Version 2 (modified by welberge, 7 years ago) (diff)


Build philosophy

It is often necessary to (re)build projects, even by persons who didn’t develop that project. Since many different tools are being used, we have to agree on a number of basic conventions and procedures.

  • We do not assume that everyone will be using the IDE or any IDE at all. But we do require that a project created and developed, say, by means of Netbeans or Eclipse, can be (re)build without any of these tools available.
  • Since we have to use some common build tool, we have agreed to use  ant as that “common” minimal platform.
  • In principle every project lives in its own directory, containing all relevant source code, test code, project specific data, library files needed by that project, project documentation, etcetera. We have a preferred standard layout for the directory structure inside a project. A project also contains an ant buildfile (build.xml) and usually also a file. We require that we can (re)build and run a project using ant, without any reliance on development tools that might have been used to develop the project. To be clear: we don’t want to install JBuilder or Netbeans or Eclipse or whatever just to build and run your project. The ant file can be either a simple “standalone” build file, but the preferred way is to use a very small build file that just links to our shared build file (see layout)
  • We have a limited number of shared projects, all of which are available from our GIT repositories:
    • There is a “project” called hmibuild. It contains the shared ant build files. You must have this project in order to use our build system.
    • Shared software is available as source code or as compiled jar files. Most projects use the precompiled library (e.g. jar) files, which are kept in a project’s lib directory. (For tools like Eclipse or Netbeans you must do some configuring in order to use these library files, see below). We use a tool called  ivy, used by our build files, for easy version management of lib files that relies on our web repositories (, Basically, when you type “ant resolve”, then ivy will copy the library files needed for your project into the lib directory of your project. What will be copied is derived from a project file called “ivy.xml”.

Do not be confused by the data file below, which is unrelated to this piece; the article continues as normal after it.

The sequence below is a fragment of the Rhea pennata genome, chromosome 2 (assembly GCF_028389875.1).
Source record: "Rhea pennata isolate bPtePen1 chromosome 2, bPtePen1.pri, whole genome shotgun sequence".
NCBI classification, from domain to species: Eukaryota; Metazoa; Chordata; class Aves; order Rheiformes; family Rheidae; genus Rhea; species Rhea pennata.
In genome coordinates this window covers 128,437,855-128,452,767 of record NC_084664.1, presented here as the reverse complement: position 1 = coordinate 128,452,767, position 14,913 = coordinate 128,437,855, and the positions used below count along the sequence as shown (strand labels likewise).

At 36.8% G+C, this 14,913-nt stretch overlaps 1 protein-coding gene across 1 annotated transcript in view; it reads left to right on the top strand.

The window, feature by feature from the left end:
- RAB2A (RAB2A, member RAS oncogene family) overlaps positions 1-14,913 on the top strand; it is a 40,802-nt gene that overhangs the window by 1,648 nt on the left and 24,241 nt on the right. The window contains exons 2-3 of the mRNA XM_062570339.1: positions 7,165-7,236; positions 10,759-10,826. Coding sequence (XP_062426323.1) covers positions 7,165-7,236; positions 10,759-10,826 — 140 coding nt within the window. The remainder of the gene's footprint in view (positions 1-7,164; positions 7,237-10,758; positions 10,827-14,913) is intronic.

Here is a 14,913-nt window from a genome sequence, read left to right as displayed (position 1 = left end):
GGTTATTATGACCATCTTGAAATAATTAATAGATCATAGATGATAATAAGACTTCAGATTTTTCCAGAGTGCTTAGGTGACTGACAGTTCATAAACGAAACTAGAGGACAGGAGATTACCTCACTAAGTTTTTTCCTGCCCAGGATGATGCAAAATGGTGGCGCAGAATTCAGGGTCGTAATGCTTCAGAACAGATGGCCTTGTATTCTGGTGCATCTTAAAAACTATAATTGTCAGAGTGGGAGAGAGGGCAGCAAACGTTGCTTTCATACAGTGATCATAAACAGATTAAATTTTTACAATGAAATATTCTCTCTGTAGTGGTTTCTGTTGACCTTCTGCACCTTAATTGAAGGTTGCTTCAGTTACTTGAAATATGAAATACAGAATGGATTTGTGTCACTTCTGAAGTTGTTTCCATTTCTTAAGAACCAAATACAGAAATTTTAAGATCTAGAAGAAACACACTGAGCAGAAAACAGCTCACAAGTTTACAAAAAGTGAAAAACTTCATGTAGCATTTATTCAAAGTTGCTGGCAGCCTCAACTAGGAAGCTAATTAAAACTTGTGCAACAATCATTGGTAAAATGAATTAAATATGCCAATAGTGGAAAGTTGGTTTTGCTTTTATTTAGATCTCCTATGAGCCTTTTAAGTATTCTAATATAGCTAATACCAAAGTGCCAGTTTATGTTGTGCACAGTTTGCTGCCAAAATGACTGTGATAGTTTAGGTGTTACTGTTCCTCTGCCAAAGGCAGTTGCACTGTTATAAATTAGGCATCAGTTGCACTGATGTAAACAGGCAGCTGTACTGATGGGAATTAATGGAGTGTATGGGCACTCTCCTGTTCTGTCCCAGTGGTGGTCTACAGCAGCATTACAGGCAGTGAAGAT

• There are a few “projects”, like HmiResource, that contains just “resource” data of all sorts, that is shared between projects. For instance, BML scripts, data for 3D scenes and avatars etcetera lives here. Usually, you can obtain such data also from the web repository, in packaged jar format. Sometimes, you want to actually see and modify that data, and in that case you will need to check out the relevant resource data from the git repositories.
    • Projects import and export class code and data in the form of jar or zip files. Whenever viable, there is no sharing of source code (one exception is C++ code in Linux, which typically has to be recompiled on each system). This ensures that every project can be built stand alone, after importing the necessary library files.

Why dependency management

The contents of lib directories consists of jar les and/or \dll" or \so" les that are necessary for compiling and running the project. The basic strategy is that inter-dependencies between projects are via import/export of library jar files, in preference over direct source code dependencies. Of course we have to face the problem of project versioning. We have stable release versions of projects, but also less stable daily releases and alpha versions. Here we have some conventions and rules. For instance, we do not want a stable release version of project X to be dependent on an unstable alpha version of project Y. The other way around, so an alpha version of X dependent on a release version of Y is OK of course. It will be clear that manual version management is not a good idea: lot's of work, and error prone. Instead, we use a dependency manager,  Ivy.